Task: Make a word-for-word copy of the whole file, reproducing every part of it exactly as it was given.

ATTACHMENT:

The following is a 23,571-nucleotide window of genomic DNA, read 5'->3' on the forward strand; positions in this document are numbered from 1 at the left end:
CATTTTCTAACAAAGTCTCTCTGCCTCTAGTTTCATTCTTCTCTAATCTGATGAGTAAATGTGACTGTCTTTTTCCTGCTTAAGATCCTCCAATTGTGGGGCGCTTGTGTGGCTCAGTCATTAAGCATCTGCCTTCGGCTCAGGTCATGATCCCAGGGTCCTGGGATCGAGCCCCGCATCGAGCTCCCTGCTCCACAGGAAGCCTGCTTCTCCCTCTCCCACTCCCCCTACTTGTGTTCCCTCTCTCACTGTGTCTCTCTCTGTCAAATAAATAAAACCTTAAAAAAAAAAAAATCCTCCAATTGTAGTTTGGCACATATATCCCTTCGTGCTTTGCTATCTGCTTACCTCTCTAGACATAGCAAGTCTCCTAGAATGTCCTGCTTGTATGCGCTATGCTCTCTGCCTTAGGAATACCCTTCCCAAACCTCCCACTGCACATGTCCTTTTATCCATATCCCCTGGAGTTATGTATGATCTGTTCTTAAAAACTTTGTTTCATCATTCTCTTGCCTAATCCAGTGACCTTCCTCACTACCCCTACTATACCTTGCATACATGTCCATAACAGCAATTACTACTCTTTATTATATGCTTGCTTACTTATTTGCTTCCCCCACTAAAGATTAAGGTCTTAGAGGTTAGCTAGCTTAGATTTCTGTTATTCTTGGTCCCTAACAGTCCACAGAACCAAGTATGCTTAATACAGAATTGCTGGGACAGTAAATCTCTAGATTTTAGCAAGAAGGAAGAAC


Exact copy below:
The following is a 23,571-nucleotide window of genomic DNA, read 5'->3' on the forward strand; positions in this document are numbered from 1 at the left end:
CATTTTCTAACAAAGTCTCTCTGCCTCTAGTTTCATTCTTCTCTAATCTGATGAGTAAATGTGACTGTCTTTTTCCTGCTTAAGATCCTCCAATTGTGGGGCGCTTGTGTGGCTCAGTCATTAAGCATCTGCCTTCGGCTCAGGTCATGATCCCAGGGTCCTGGGATCGAGCCCCGCATCGAGCTCCCTGCTCCACAGGAAGCCTGCTTCTCCCTCTCCCACTCCCCCTACTTGTGTTCCCTCTCTCACTGTGTCTCTCTCTGTCAAATAAATAAAACCTTAAAAAAAAAAAAATCCTCCAATTGTAGTTTGGCACATATATCCCTTCGTGCTTTGCTATCTGCTTACCTCTCTAGACATAGCAAGTCTCCTAGAATGTCCTGCTTGTATGCGCTATGCTCTCTGCCTTAGGAATACCCTTCCCAAACCTCCCACTGCACATGTCCTTTTATCCATATCCCCTGGAGTTATGTATGATCTGTTCTTAAAAACTTTGTTTCATCATTCTCTTGCCTAATCCAGTGACCTTCCTCACTACCCCTACTATACCTTGCATACATGTCCATAACAGCAATTACTACTCTTTATTATATGCTTGCTTACTTATTTGCTTCCCCCACTAAAGATTAAGGTCTTAGAGGTTAGCTAGCTTAGATTTCTGTTATTCTTGGTCCCTAACAGTCCACAGAACCAAGTATGCTTAATACAGAATTGCTGGGACAGTAAATCTCTAGATTTTAGCAAGAAGGAAGAAC